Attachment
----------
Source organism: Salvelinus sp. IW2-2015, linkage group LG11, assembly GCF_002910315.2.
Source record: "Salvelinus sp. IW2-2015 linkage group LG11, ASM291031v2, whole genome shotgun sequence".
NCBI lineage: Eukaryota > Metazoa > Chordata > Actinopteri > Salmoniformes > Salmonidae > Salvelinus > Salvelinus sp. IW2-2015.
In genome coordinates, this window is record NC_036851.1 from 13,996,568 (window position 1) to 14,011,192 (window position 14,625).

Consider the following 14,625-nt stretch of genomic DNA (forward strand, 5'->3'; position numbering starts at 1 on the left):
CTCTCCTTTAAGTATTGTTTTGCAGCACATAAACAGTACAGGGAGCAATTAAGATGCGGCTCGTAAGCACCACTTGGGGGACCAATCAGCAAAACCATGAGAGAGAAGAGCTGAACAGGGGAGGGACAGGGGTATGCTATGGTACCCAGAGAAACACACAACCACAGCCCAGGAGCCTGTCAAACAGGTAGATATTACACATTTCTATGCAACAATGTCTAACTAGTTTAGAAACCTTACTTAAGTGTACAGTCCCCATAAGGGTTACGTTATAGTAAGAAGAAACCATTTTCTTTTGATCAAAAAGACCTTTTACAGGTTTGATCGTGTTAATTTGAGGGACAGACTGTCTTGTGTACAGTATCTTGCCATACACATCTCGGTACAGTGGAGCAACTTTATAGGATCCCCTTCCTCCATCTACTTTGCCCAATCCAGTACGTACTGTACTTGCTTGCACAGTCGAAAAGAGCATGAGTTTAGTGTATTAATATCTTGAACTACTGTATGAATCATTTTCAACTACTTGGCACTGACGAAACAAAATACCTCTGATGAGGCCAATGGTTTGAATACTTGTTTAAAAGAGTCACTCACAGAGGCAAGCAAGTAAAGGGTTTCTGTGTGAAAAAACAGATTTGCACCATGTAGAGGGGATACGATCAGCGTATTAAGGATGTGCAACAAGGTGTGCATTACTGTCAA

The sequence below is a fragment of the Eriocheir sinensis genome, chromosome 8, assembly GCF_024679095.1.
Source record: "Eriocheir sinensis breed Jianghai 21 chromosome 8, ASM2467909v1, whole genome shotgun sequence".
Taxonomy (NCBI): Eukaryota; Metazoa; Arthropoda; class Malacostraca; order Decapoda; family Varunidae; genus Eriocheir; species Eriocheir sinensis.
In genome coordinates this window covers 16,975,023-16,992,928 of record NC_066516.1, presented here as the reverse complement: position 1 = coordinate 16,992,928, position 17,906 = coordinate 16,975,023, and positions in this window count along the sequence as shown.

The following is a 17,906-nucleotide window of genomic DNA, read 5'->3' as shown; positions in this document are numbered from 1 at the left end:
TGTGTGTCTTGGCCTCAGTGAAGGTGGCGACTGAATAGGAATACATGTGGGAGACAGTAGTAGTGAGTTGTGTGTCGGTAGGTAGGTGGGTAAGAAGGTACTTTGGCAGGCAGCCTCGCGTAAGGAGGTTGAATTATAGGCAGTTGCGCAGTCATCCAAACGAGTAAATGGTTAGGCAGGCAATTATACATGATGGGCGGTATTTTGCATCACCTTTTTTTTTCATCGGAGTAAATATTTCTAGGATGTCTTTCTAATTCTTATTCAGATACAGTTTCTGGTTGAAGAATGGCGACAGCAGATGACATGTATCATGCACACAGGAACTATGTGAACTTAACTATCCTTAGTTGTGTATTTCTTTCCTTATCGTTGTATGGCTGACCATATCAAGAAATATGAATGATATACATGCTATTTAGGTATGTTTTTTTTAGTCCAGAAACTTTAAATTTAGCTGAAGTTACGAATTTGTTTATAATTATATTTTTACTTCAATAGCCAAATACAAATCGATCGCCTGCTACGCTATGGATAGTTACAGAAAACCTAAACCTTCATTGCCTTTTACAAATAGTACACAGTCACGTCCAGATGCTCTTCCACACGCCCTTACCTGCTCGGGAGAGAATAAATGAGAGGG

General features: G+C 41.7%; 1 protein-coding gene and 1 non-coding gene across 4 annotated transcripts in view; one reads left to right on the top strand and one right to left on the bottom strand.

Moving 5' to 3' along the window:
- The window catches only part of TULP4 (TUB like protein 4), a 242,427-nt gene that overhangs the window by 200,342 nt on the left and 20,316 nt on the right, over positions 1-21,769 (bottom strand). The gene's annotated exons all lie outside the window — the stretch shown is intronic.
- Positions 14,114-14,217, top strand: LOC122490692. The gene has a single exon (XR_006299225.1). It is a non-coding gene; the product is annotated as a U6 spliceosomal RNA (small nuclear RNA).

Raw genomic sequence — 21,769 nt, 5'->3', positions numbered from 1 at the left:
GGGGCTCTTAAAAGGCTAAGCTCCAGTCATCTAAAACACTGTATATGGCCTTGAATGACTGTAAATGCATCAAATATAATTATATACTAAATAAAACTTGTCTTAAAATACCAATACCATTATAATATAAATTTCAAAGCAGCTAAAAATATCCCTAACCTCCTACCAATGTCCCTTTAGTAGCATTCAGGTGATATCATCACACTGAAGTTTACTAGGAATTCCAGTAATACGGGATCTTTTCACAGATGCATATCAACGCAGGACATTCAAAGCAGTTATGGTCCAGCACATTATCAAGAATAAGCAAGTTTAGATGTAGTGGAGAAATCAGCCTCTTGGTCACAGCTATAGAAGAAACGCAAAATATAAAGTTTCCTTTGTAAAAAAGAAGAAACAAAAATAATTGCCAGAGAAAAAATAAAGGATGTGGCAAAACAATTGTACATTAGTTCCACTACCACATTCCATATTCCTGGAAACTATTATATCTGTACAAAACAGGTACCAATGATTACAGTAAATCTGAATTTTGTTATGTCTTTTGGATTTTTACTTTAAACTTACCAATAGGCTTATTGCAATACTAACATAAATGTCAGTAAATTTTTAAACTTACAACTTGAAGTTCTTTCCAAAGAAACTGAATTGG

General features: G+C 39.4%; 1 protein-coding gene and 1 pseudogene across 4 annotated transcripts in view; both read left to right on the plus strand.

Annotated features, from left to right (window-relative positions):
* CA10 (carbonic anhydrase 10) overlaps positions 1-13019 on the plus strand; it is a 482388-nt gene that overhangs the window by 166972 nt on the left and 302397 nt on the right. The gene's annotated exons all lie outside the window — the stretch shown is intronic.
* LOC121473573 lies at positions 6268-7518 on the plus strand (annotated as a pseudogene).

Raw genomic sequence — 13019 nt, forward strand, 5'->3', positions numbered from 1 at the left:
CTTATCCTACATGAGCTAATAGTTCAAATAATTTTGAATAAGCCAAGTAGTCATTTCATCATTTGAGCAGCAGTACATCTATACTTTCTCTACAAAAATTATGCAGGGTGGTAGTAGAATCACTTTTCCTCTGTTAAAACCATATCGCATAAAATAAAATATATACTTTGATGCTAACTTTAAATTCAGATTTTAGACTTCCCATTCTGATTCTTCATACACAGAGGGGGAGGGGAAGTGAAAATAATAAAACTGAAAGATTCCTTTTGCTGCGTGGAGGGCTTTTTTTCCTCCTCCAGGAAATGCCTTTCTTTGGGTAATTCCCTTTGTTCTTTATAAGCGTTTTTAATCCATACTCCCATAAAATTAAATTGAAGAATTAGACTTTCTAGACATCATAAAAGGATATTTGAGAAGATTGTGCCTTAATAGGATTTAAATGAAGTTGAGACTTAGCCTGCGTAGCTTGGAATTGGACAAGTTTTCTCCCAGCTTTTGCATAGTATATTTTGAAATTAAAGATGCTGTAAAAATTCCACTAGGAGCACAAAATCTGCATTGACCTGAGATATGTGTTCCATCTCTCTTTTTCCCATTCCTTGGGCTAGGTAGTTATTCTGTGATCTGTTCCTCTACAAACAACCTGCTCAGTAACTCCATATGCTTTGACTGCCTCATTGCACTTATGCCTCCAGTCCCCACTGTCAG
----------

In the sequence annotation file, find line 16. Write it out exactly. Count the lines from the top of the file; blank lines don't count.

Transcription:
- Positions 14,114-14,217, top strand: LOC122490692. The gene has a single exon (XR_006299225.1). It is a non-coding gene; the product is annotated as a U6 spliceosomal RNA (small nuclear RNA).